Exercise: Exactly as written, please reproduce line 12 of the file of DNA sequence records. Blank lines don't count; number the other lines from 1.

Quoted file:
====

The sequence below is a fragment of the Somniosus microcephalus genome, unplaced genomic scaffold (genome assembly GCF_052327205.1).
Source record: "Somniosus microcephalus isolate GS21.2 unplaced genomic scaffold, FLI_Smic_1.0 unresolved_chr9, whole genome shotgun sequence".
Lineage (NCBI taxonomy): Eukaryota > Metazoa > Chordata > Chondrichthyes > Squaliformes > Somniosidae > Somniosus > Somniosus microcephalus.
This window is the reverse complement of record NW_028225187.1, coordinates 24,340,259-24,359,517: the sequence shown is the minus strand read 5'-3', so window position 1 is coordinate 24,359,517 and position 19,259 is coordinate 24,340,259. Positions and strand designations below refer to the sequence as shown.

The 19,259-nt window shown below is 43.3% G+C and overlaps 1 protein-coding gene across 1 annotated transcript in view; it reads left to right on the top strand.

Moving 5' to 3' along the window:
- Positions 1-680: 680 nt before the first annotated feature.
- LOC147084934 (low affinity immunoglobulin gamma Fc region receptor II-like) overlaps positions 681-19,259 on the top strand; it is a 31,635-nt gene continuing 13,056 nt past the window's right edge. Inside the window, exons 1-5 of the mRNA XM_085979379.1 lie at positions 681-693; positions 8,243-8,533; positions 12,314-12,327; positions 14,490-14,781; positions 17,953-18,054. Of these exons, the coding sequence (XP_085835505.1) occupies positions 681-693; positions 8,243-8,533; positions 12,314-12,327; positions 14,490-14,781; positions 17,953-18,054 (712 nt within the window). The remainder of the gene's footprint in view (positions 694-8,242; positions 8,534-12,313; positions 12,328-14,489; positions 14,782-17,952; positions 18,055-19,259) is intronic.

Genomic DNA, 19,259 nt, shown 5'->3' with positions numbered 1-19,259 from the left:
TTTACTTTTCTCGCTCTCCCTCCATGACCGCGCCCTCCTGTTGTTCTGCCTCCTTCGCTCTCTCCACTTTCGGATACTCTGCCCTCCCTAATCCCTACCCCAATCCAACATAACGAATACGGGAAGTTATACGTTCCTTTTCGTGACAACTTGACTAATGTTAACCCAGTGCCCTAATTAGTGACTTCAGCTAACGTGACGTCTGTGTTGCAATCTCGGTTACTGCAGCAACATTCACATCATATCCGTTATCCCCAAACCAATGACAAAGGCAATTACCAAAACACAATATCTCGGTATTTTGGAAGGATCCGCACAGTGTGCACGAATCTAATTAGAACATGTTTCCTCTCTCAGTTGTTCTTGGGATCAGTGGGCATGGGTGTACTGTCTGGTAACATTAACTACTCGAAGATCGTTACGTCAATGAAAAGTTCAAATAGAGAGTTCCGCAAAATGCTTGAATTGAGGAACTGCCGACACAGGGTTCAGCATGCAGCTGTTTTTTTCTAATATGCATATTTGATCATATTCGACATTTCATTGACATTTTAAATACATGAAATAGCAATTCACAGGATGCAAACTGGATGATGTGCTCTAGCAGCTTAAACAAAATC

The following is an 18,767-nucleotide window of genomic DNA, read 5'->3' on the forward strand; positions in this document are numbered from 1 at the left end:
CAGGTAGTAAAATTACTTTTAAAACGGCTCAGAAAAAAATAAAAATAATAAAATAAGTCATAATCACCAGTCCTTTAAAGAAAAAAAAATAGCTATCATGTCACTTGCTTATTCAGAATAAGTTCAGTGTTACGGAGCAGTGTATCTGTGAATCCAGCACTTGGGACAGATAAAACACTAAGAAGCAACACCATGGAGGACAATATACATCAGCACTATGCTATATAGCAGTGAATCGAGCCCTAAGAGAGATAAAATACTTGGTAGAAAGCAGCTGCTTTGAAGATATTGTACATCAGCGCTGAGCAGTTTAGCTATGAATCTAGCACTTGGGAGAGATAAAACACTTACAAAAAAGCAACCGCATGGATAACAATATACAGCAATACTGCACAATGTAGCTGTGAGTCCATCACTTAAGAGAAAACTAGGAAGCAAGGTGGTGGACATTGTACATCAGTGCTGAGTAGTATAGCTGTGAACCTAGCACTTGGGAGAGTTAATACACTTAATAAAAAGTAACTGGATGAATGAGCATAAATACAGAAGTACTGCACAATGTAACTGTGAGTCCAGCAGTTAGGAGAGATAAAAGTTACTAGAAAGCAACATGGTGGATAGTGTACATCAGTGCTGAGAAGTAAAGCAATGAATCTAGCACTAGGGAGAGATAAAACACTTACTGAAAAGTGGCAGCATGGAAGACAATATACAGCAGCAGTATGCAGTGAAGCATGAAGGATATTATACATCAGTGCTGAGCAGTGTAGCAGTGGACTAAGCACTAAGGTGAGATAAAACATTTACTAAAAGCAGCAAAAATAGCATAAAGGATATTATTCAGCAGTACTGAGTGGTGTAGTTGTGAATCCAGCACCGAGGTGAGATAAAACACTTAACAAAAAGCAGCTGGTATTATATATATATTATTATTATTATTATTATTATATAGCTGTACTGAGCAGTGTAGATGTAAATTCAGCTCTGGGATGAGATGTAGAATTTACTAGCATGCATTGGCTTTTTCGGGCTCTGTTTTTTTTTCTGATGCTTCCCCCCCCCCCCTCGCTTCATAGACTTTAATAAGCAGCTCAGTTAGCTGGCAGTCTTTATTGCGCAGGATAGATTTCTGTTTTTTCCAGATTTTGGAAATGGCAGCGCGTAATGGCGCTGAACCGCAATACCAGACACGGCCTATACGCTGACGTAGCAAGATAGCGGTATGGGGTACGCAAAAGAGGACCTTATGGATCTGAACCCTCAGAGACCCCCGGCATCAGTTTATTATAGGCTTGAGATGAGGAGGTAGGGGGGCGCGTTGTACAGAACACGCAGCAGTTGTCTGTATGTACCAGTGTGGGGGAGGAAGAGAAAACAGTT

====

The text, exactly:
CAGGTAGTAAAATTACTTTTAAAACGGCTCAGAAAAAAATAAAAATAATAAAATAAGTCATAATCACCAGTCCTTTAAAGAAAAAAAAATAGCTATCATGTCACTTGCTTATTCAGAATAAGTTCAGTGTTACGGAGCAGTGTATCTGTGAATCCAGCACTTGGGACAGATAAAACACTAAGAAGCAACACCATGGAGGACAATATACATCAGCACTATGCTATATAGCAGTGAATCGAGCCCTAAGAGAGATAAAATACTTGGTAGAAAGCAGCTGCTTTGAAGATATTGTACATCAGCGCTGAGCAGTTTAGCTATGAATCTAGCACTTGGGAGAGATAAAACACTTACAAAAAAGCAACCGCATGGATAACAATATACAGCAATACTGCACAATGTAGCTGTGAGTCCATCACTTAAGAGAAAACTAGGAAGCAAGGTGGTGGACATTGTACATCAGTGCTGAGTAGTATAGCTGTGAACCTAGCACTTGGGAGAGTTAATACACTTAATAAAAAGTAACTGGATGAATGAGCATAAATACAGAAGTACTGCACAATGTAACTGTGAGTCCAGCAGTTAGGAGAGATAAAAGTTACTAGAAAGCAACATGGTGGATAGTGTACATCAGTGCTGAGAAGTAAAGCAATGAATCTAGCACTAGGGAGAGATAAAACACTTACTGAAAAGTGGCAGCATGGAAGACAATATACAGCAGCAGTATGCAGTGAAGCATGAAGGATATTATACATCAGTGCTGAGCAGTGTAGCAGTGGACTAAGCACTAAGGTGAGATAAAACATTTACTAAAAGCAGCAAAAATAGCATAAAGGATATTATTCAGCAGTACTGAGTGGTGTAGTTGTGAATCCAGCACCGAGGTGAGATAAAACACTTAACAAAAAGCAGCTGGTATTATATATATATTATTATTATTATTATTATTATATAGCTGTACTGAGCAGTGTAGATGTAAATTCAGCTCTGGGATGAGATGTAGAATTTACTAGCATGCATTGGCTTTTTCGGGCTCTGTTTTTTTTTCTGATGCTTCCCCCCCCCCCCTCGCTTCATAGACTTTAATAAGCAGCTCAGTTAGCTGGCAGTCTTTATTGCGCAGGATAGATTTCTGTTTTTTCCAGATTTTGGAAATGGCAGCGCGTAATGGCGCTGAACCGCAATACCAGACACGGCCTATACGCTGACGTAGCAAGATAGCGGTATGGGGTACGCAAAAGAGGACCTTATGGATCTGAACCCTCAGAGACCCCCGGCATCAGTTTATTATAGGCTTGAGATGAGGAGGTAGGGGGGCGCGTTGTACAGAACACGCAGCAGTTGTCTGTATGTACCAGTGTGGGGGAGGAAGAGAAAACAGTT